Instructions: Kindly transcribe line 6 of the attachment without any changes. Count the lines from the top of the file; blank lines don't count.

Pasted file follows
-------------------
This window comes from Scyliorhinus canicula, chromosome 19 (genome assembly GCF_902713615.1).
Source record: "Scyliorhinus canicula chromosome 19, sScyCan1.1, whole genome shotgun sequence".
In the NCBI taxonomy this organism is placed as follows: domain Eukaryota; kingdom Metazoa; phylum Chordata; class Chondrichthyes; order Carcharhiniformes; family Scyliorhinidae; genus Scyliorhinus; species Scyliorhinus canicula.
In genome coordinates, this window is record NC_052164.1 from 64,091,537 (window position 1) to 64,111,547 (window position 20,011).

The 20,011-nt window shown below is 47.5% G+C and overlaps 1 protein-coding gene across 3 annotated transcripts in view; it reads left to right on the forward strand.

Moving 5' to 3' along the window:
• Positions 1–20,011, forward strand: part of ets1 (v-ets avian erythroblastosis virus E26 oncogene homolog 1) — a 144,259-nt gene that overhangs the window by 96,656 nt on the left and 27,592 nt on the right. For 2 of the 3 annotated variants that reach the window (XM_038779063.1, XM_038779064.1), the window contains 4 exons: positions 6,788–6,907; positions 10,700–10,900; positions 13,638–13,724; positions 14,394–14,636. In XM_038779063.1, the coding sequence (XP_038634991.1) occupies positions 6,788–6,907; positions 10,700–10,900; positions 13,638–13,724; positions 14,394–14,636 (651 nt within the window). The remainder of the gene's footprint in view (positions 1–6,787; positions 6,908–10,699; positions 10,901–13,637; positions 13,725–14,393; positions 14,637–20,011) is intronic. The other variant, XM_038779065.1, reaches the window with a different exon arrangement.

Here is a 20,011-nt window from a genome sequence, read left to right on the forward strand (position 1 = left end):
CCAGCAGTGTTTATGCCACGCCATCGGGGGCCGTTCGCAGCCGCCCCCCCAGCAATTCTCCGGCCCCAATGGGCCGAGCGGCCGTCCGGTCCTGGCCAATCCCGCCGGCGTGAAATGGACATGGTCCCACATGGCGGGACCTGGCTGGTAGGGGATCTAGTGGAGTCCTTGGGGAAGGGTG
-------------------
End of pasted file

Moving 5' to 3' along the window: